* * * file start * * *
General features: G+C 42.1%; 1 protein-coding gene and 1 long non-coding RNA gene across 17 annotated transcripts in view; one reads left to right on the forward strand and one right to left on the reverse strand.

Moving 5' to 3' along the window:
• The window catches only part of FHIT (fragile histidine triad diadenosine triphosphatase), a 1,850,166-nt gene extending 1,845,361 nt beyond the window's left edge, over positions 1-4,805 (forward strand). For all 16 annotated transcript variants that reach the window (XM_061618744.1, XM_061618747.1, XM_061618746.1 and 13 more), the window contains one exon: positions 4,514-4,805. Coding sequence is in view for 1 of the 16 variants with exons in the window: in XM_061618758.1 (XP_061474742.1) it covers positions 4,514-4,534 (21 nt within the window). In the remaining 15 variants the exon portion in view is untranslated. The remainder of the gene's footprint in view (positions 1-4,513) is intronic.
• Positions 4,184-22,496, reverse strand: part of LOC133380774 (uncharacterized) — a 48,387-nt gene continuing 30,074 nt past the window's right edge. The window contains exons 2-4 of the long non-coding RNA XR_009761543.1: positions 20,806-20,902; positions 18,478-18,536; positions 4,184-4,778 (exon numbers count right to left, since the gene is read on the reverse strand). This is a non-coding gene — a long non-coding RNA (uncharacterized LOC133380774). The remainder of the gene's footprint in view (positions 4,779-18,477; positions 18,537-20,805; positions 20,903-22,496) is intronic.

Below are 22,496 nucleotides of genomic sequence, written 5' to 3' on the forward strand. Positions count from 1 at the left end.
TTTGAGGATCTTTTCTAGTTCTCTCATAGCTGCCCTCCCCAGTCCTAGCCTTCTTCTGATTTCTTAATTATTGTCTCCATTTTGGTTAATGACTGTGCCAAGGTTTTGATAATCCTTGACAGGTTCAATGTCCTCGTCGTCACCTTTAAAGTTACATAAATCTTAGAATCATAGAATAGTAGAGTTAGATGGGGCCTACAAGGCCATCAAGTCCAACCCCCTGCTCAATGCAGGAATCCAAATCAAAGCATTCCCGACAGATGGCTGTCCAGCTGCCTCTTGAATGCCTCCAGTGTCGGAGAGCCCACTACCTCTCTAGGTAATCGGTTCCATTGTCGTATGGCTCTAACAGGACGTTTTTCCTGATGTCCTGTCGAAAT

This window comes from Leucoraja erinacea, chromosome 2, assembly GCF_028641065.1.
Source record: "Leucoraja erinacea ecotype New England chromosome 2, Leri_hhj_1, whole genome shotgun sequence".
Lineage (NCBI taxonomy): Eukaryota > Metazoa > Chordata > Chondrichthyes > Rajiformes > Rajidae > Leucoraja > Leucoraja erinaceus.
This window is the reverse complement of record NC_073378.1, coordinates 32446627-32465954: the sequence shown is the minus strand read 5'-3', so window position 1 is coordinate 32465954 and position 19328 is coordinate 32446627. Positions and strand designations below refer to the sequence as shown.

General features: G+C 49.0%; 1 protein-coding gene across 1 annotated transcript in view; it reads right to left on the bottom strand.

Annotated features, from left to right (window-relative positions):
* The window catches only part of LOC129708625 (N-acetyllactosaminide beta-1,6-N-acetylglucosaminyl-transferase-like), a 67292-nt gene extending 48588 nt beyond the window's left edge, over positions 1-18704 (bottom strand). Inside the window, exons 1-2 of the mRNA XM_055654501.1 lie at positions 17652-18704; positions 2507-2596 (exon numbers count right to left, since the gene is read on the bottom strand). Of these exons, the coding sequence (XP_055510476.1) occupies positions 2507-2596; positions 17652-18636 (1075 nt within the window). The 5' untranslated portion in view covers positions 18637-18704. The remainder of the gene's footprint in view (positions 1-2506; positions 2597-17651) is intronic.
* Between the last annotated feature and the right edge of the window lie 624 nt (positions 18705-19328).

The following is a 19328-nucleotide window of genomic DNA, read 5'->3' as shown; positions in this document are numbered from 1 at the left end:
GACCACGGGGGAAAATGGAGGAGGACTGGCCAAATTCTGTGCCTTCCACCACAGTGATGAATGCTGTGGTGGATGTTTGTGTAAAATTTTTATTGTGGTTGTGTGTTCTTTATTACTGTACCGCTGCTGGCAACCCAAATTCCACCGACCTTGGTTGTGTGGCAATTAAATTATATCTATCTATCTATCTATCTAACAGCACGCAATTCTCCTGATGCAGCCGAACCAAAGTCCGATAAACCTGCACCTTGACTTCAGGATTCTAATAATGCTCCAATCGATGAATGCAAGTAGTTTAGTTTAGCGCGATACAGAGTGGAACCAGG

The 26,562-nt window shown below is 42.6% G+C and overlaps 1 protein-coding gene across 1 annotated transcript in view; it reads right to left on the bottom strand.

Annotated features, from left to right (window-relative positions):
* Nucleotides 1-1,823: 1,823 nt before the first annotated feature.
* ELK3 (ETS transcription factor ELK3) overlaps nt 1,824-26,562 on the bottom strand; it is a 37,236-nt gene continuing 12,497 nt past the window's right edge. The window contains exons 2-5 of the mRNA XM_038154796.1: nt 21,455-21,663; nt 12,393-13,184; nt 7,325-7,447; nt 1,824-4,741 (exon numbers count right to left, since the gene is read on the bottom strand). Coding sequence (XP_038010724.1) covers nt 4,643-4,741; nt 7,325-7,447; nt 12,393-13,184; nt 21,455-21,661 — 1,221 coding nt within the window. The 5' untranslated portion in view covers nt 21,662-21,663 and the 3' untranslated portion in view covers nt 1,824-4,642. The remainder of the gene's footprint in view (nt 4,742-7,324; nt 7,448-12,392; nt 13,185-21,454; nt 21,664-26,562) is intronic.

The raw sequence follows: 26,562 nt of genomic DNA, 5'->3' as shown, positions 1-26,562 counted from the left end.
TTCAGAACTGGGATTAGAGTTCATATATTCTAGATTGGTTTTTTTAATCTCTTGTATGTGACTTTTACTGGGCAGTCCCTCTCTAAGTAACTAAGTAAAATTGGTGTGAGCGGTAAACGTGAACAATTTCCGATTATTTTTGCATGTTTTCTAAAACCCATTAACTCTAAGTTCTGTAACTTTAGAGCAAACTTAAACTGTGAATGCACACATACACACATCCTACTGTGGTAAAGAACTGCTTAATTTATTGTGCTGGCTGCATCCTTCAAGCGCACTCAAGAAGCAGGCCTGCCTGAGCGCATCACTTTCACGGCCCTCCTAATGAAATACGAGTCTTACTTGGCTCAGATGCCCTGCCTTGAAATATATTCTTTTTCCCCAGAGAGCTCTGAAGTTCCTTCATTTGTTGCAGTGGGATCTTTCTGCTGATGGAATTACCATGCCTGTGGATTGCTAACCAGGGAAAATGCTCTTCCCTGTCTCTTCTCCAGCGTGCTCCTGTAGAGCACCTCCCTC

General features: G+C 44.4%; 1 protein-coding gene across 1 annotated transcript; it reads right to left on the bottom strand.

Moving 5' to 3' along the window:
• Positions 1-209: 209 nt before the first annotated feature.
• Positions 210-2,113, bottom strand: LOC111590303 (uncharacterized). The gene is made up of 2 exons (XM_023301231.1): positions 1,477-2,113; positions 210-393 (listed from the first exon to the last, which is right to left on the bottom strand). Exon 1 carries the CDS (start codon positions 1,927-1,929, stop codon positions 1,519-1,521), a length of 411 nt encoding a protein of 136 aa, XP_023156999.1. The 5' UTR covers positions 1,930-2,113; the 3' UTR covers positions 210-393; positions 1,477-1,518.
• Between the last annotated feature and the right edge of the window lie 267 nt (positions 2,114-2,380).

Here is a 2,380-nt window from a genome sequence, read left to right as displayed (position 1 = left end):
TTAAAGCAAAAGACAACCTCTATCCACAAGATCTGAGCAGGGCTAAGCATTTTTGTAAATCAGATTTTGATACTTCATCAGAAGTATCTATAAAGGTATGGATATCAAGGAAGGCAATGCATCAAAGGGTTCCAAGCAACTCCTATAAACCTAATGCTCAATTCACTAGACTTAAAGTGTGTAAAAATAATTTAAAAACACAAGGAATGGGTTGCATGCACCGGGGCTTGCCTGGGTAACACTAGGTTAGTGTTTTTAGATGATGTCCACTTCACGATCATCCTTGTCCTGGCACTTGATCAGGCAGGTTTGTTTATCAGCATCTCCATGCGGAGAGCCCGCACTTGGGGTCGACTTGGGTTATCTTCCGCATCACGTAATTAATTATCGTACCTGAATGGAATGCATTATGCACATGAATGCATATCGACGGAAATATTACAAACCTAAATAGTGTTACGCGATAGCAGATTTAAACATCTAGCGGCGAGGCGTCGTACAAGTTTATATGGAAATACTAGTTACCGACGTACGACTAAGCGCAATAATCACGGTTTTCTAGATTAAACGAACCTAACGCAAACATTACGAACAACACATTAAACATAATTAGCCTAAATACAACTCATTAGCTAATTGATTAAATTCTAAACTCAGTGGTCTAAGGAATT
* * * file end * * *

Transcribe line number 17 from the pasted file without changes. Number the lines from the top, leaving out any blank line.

The 26,562-nt window shown below is 42.6% G+C and overlaps 1 protein-coding gene across 1 annotated transcript in view; it reads right to left on the bottom strand.